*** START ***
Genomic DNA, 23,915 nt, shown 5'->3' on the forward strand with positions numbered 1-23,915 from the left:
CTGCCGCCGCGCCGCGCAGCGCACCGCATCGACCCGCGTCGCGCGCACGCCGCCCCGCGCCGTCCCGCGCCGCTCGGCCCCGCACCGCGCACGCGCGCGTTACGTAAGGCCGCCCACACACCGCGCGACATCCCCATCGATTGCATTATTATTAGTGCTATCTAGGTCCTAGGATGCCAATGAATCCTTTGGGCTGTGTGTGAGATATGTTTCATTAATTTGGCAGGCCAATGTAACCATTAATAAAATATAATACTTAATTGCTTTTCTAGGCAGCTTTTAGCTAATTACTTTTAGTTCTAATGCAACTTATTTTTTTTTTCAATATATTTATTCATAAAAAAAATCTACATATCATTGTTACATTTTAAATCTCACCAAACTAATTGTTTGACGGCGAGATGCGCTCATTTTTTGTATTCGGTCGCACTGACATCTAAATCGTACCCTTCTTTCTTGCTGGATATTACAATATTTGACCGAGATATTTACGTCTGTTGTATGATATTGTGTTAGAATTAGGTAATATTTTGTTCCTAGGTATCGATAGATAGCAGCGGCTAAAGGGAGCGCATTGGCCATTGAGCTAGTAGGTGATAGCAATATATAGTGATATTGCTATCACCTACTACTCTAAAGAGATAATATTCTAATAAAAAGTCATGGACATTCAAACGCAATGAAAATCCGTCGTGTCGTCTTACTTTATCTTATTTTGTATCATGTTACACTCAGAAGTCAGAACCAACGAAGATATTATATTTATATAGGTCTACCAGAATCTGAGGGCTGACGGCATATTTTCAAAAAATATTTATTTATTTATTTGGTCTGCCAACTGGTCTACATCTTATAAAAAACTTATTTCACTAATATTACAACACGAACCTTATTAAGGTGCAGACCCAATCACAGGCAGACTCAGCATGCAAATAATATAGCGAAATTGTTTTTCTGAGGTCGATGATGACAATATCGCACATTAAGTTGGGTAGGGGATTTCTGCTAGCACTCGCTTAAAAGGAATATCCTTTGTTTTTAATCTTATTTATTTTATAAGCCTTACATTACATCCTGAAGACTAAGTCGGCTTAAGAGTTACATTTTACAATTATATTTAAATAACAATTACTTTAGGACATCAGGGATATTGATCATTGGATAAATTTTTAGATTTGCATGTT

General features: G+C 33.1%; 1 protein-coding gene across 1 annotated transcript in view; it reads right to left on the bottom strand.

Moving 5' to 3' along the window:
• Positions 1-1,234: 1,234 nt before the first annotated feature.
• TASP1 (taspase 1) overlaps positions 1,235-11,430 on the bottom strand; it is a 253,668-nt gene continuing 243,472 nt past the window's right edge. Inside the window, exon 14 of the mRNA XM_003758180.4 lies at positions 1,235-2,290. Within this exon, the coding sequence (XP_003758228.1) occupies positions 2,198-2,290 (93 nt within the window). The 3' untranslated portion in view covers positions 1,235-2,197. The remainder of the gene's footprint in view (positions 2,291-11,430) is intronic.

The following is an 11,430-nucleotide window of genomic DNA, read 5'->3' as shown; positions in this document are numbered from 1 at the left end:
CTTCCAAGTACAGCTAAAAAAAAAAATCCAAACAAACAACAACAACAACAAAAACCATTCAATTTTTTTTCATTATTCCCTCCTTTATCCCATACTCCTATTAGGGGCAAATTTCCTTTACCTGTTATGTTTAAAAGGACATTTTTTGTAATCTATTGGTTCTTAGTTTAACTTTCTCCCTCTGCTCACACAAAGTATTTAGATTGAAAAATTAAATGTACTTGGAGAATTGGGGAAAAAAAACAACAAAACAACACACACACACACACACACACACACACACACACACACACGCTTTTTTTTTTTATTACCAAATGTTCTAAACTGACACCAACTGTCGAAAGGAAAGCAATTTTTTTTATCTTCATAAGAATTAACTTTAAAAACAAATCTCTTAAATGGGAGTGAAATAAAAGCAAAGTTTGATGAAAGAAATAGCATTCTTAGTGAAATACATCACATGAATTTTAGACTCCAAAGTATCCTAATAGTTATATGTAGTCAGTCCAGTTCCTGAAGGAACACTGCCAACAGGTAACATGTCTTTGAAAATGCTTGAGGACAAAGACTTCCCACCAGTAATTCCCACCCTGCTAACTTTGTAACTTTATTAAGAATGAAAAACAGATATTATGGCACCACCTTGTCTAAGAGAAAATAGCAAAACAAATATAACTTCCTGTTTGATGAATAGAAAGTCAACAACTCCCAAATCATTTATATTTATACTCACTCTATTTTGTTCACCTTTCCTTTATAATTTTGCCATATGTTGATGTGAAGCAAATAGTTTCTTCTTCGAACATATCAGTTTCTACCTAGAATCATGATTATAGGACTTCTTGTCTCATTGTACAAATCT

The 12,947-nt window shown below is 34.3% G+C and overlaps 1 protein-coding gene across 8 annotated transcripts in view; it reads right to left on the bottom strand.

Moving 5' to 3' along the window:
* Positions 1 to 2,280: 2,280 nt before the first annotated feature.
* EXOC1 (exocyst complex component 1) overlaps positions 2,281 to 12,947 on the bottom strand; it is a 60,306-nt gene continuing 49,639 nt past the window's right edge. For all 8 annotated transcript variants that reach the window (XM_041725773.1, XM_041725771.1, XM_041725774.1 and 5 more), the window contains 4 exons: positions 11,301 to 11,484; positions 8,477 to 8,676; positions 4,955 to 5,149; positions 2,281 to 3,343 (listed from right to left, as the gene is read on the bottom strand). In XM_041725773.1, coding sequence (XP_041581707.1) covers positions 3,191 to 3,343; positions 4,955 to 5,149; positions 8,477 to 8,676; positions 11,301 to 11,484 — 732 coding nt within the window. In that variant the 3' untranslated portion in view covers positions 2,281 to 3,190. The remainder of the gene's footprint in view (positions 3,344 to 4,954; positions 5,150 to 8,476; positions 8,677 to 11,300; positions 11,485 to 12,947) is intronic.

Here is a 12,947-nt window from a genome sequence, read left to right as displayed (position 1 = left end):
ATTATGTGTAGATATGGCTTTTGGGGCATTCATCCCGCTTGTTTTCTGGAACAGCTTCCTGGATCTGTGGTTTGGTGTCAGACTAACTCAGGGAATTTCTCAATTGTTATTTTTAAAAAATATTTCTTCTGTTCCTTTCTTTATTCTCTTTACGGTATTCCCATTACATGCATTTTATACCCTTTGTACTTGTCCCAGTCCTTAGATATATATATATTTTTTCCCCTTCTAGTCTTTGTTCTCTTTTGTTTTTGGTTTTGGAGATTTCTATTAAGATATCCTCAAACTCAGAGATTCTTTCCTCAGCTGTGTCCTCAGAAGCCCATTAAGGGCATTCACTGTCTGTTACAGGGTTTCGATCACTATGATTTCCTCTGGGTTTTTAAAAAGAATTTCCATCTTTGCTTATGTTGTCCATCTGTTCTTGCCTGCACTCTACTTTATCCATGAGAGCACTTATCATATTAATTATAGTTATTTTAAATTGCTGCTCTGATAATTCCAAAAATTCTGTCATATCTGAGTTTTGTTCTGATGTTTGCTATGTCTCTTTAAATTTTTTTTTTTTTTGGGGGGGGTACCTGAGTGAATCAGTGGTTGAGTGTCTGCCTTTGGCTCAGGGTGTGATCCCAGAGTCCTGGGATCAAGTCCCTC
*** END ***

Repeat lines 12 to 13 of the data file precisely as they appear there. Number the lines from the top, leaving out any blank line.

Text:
* EXOC1 (exocyst complex component 1) overlaps positions 2,281 to 12,947 on the bottom strand; it is a 60,306-nt gene continuing 49,639 nt past the window's right edge. For all 8 annotated transcript variants that reach the window (XM_041725773.1, XM_041725771.1, XM_041725774.1 and 5 more), the window contains 4 exons: positions 11,301 to 11,484; positions 8,477 to 8,676; positions 4,955 to 5,149; positions 2,281 to 3,343 (listed from right to left, as the gene is read on the bottom strand). In XM_041725773.1, coding sequence (XP_041581707.1) covers positions 3,191 to 3,343; positions 4,955 to 5,149; positions 8,477 to 8,676; positions 11,301 to 11,484 — 732 coding nt within the window. In that variant the 3' untranslated portion in view covers positions 2,281 to 3,190. The remainder of the gene's footprint in view (positions 3,344 to 4,954; positions 5,150 to 8,476; positions 8,677 to 11,300; positions 11,485 to 12,947) is intronic.

Here is a 12,947-nt window from a genome sequence, read left to right as displayed (position 1 = left end):